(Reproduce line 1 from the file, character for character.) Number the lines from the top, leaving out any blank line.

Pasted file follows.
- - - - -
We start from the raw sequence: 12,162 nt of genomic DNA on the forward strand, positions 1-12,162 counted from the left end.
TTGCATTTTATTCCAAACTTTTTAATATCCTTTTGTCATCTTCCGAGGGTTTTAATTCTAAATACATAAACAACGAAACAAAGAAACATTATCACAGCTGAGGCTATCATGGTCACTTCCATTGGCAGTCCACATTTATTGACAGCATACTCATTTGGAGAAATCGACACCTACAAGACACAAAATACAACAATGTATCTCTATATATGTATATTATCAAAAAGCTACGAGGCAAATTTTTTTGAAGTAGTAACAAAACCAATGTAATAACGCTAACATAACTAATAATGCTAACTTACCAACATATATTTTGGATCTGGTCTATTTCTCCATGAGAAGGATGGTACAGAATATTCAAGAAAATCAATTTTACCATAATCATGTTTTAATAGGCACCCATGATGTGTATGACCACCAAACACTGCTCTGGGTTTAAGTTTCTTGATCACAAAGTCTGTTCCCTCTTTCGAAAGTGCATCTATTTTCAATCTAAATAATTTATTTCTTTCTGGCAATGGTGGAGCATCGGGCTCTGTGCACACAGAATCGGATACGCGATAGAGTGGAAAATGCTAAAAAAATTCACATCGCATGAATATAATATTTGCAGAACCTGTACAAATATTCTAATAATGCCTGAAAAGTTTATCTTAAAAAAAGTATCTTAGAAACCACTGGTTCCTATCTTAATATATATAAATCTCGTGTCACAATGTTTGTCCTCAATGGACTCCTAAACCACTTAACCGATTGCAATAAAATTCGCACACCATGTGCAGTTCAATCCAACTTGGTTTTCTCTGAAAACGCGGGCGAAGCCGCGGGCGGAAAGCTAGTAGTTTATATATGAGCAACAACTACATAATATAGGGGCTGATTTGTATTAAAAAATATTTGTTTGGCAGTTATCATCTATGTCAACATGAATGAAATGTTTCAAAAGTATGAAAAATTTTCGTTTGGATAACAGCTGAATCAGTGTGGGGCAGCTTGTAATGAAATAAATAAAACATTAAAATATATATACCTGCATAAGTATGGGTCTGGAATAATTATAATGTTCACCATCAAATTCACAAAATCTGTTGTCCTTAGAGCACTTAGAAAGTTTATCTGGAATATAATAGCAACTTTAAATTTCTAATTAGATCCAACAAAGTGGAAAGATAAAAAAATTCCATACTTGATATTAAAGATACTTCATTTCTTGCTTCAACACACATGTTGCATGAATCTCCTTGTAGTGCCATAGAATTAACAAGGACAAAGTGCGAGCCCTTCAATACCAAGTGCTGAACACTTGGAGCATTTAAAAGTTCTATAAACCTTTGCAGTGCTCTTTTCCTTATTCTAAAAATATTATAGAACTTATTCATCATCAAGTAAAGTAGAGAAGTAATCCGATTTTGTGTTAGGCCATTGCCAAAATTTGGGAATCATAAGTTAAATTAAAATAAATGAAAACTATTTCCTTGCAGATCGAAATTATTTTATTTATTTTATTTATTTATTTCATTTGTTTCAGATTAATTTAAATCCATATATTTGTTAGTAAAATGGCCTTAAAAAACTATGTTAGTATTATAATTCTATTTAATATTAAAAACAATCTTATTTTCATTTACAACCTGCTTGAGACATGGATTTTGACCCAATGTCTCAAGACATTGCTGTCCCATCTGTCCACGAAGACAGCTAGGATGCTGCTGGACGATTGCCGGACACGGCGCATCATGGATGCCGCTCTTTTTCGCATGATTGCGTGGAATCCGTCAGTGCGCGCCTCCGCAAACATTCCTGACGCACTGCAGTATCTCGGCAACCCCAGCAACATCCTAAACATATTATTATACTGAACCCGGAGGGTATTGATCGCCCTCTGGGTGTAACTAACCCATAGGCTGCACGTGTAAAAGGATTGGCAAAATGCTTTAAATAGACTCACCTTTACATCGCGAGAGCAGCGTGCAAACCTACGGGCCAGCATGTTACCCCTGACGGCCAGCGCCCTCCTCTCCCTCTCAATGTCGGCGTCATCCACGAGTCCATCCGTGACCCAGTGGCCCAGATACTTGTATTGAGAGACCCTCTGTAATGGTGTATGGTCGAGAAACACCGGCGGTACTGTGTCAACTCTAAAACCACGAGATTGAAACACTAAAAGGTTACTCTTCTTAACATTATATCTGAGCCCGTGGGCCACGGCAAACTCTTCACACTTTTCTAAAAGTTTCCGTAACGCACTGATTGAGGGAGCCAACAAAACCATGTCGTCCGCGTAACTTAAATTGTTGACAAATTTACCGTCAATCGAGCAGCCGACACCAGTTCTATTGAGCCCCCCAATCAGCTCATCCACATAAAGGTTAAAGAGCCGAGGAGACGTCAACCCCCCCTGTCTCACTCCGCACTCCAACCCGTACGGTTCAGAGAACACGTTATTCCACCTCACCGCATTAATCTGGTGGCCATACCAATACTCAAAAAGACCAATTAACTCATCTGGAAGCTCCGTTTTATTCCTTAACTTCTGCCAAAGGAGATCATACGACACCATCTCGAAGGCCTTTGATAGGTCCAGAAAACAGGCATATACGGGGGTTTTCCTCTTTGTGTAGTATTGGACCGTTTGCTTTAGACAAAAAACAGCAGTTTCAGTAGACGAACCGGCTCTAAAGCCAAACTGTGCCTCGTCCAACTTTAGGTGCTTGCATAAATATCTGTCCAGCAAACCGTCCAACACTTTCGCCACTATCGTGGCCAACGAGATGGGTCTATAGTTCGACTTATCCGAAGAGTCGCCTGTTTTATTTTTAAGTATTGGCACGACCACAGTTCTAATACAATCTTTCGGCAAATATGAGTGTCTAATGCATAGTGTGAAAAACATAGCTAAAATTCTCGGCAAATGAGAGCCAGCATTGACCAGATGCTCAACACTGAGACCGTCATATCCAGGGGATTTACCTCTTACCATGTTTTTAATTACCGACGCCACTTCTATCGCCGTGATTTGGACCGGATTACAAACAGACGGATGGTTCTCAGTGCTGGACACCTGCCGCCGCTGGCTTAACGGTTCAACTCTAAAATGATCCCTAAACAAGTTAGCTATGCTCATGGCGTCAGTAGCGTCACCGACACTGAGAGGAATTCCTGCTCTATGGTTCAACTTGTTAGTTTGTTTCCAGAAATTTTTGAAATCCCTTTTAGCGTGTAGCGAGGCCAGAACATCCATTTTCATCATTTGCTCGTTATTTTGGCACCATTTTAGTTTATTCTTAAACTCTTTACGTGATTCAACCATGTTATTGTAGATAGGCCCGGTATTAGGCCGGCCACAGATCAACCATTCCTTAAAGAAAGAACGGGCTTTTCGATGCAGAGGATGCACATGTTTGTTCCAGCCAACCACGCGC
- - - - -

We start from the raw sequence: 12,162 nt of genomic DNA on the forward strand, positions 1-12,162 counted from the left end.